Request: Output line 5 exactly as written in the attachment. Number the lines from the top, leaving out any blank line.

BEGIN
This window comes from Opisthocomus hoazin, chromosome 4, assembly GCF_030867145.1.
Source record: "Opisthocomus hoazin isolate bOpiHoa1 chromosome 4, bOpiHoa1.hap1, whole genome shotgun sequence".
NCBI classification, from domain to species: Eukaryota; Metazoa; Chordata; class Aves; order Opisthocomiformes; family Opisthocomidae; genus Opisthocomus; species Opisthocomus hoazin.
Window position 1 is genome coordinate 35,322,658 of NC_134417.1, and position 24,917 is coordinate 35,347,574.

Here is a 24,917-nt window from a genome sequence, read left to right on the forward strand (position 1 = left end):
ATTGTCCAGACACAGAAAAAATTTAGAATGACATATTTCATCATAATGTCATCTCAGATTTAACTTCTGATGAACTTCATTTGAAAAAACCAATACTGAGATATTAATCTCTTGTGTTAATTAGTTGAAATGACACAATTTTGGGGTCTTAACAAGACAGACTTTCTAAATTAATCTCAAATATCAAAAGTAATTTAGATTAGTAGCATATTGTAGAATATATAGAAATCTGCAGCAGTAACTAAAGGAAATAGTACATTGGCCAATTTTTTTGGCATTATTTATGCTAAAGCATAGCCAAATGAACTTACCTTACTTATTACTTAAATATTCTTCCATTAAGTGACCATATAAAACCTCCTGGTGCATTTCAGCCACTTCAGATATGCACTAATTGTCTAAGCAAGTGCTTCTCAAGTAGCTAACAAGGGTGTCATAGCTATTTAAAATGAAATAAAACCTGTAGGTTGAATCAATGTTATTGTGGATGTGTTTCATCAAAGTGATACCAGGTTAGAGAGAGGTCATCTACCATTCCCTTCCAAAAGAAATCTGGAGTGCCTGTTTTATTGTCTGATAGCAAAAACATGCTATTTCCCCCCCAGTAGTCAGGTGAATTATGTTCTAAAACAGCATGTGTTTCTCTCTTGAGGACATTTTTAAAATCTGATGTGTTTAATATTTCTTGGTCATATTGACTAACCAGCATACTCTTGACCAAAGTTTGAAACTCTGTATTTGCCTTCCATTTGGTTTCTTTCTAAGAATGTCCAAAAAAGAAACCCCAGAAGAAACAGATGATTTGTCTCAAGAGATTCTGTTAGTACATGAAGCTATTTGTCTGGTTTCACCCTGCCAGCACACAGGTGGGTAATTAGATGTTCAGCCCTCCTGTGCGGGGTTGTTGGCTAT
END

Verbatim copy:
Here is a 24,917-nt window from a genome sequence, read left to right on the forward strand (position 1 = left end):